08 August 2012

Piano Sonata No. 16 in C Major, K. 545

In a secluded room on the top floor of our medical school is a piano by a window. I consider this spot my little birds' nest. Although I only remember how to play a handful of songs, every once in a while I dart upstairs and tap out a tune while overlooking the world below.

Recently, a surprise awaited me atop the piano. Someone had left a book of classical sheet music. I quickly set to work on a lovely Mozart piano sonata that I had always wanted to learn (performed by a professional musician in the video below).


Some academic pursuits directly involve the act of creation. Art students create sculptures, computer science students write programs, creative writing students compose stories, and doctoral students craft theses.

Medical school, by comparison, does not demand that we create. It demands that we accumulate and regurgitate knowledge, in the hope that it might help us someday assist patients. The fruits of our labors will come years down the line, in nebulous and intangible ways. I recently read an article about the ethics of harvesting the eggs from a brain-dead patient and then using them for in-vitro fertilization. Will it ever make a difference that I spent those 10 minutes reading that article instead of watching TV? It's hard to say. I doubt I'll ever know. When I go to lecture or read a textbook chapter, it's not immediately clear what I am accomplishing, if anything. Our quest for medical knowledge often lacks a human element. Our examinations are entirely multiple-choice. Selecting from one of five given answers precludes individuality, emotion, and expression.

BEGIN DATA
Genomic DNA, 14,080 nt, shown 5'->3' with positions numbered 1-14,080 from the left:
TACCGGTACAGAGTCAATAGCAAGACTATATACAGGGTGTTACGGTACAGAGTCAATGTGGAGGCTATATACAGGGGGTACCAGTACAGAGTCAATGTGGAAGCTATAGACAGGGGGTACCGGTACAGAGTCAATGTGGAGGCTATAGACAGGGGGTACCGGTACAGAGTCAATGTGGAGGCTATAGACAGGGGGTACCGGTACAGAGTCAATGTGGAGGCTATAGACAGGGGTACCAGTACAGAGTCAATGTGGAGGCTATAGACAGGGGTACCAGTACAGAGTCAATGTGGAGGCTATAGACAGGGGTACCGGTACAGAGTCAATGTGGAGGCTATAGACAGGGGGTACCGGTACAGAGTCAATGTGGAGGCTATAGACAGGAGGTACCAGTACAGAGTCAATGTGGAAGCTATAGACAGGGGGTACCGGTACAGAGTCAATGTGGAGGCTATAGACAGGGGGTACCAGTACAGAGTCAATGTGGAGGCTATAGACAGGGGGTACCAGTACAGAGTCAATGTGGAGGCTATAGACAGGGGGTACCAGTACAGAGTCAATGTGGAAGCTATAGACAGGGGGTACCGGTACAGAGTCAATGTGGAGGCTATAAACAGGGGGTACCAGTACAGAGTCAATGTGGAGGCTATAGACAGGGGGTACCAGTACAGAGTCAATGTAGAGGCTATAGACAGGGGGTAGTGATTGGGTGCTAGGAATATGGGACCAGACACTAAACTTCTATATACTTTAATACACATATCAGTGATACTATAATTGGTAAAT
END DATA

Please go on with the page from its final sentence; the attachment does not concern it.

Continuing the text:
And so, I find my respite in playing the piano. I hit a key, and instantly it sounds. Sometimes my fingers effortlessly flit across the keyboard: it's as though my hands already know how to play the tune, and my brain's job is simply to sit back and enjoy. There is the technical challenge of obeying the sheet music and getting my hands in position for the notes still to come. Then comes the artistic exercise of making the music have feeling. The payoff is gratifyingly fast. Each time I play the sonata, it sounds better. Not only am I creating, but I am creating something beautiful.